Also known as scallions, spring onions bring a sweet, bright flavor to any dish, and are an easy way to pack in more nutritional-punch in your dishes. A member of the allium species, along with garlic, spring onions are low in calories and high in vitamins and minerals. The dark green stems are rich in vitamin K, beneficial for blood and bone health. Vitamin A content benefits eye health.
Similar to common onions, spring onions bring a brighter bite to dishes and are more easily accepted by non-onion eaters.
Nutrient content (100g, approx. 1 cup chopped)
Vitamins: A, C, K
Minerals: calcium, magnesium, potassium
Fat: 0.2 g
Carbohydrates: 7.3 g
Fiber: 2.6 g
Sugar: 2.3 g
Protein: 1.8 g
Selection: Bright green stems and a vibrant aroma are what I look for in a spring onion. The smell should be sweet and bright, and the stems should be crisp, not flimsy, and have a bright green color, rather than a dulled-olive color.
Storage: Refrigeration in a non-airtight bag works best in my experience. These can also be stored with the bulbs wrapped in a wet paper towel to prevent dehydration if you are not planning to use them right away.
Preparation: Raw, sauteed, roasted, grilled; these onions are unbelievably versatile.
Serving: I prefer my spring onions (scallions) in my morning omelets, or mixed in any kind of cooked vegetable salad. Raw in salads, and mixed with rice adds flavor and bite to dishes as well.
A vibrantly-red root vegetable, radishes are typically a garnish on a dish, or added raw into a salad. However it is more than just a pretty salad-sidekick. Radishes are high in vitamins, like B6 and C, as well as minerals, like potassium, phosphorus, and zinc.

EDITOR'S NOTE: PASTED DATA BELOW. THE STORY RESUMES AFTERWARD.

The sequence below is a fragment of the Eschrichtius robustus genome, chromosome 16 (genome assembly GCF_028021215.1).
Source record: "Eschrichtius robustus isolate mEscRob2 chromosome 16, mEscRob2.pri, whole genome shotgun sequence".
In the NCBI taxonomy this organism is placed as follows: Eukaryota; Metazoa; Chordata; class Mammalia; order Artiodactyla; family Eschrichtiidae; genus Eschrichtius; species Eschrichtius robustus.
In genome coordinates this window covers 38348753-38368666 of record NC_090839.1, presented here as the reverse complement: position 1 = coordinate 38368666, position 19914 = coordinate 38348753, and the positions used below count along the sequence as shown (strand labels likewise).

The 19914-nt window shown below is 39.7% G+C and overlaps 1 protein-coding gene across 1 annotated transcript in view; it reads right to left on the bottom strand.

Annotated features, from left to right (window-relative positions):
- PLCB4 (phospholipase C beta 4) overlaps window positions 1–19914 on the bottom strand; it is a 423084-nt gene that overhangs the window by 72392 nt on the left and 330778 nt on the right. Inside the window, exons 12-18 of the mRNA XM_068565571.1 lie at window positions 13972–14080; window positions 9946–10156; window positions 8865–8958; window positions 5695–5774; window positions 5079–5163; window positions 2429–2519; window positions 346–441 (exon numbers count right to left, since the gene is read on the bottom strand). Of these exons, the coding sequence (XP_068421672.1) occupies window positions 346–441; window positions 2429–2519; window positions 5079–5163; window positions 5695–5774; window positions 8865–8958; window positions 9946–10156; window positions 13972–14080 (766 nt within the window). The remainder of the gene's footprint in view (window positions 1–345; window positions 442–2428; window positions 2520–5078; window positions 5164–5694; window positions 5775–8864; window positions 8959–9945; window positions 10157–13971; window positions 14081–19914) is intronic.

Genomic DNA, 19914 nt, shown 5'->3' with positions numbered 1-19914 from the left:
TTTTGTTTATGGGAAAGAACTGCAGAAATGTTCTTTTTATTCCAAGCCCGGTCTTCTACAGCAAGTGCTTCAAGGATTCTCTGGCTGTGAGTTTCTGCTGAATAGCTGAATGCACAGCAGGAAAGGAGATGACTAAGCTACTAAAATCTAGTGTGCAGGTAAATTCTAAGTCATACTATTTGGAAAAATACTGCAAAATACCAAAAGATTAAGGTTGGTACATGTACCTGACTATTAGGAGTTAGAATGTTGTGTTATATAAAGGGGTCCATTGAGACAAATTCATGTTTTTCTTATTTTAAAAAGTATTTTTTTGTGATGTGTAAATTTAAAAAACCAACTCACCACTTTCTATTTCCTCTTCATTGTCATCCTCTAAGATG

Radishes contain anthocyanins, flavonoid and antioxidant found in red, pink, and purple plants, that acts as a natural diuretic, aiding in urinary tract health. They are also a natural detoxifier, eliminating toxins from the blood and body. Low in calories, and high in fiber, adding radishes to meals can aid in weight loss and overall satiety.
Nutrient content (116g, 1 cup slices)
Vitamins: C, B6
Minerals: copper, magnesium, manganese, phosphorus, zinc
Calories: 19 cal
Fat: 0.1 g
Carbohydrates: 4.0 g
Fiber: 1.9 g
Sugar: 2.1 g
Protein: 0.8 g
Selection: Choose radishes that are bight in color and free from bruises and blemishes. They should feel firm, not soft, otherwise the insides will be spongy, not crisp.
Storage: Store in the refrigerator. Trim leaves (if bought with leaves attached) and wash thoroughly before eating.
Preparation: Raw, whole and sliced are traditionally how radishes are presented with meals, but they can also be cooked! Try them roasted or sauteed!
Serving: Mix with roasted potatoes are a lower carb breakfast hash, or slice up and serve in any salad that needs a little pop or color, or extra crisp bite. Or eat them whole and dipped in hummus!
//Flavor of the season//
While not a true spring fruit, nothing makes me think spring more than the bright citrusy bite of lemon. Lemon juice, slices, or wedges can brighten up any dish (almost literally). A little acid balances out bitter flavors, and adds a hint of sweet to your savory dishes.
Lemons are also packed with nutritional value. Almost completely vitamin C, lemons are great for immune health, indigestion, and can even give your skin a boost!
Nutrient content (58g, 1 fruit)
Vitamins: C, B6
Minerals: folate, potassium
Fat: 0.2 g
Carbohydrates: 5.4 g
Fiber: 1.6 g
Sugar: 1.4 g
Protein: 0.6 g
Selection: Look for lemons that are bright in color and have a sweet/sour aroma, If you’re planning on using the zest, choose fruits that are un-blemished. The fruit should be firm with a little give, not squishy. If using lemon juice only, grab a bottle of 100% lemon juice.
Storage: Juice should be refrigerated at all times. Fresh lemons can be kept on the countertop until sliced, and then should be kept refrigerated.
Preparation: Always wash the fruit before using. If using the zest, scrub any dirt off of the peel before zesting. If juicing, I recommend rolling the lemon under your hands on a cutting board to loosen up the fibers in the fruit for a better juice extraction.
Serving: Lemon can be added to almost any dish! Add slices lemons when baking chicken or fish, add lemon juice to smoothies (especially those green ones) to brighten it up, or add the zest to baking recipes.
I hope this encourages you to embrace the produce of the season, and maybe add a few new veggies to your springtime dishes! Keep an eye out for more seasonal features as the seasons move along, and recipes fusing some of the produce featured here!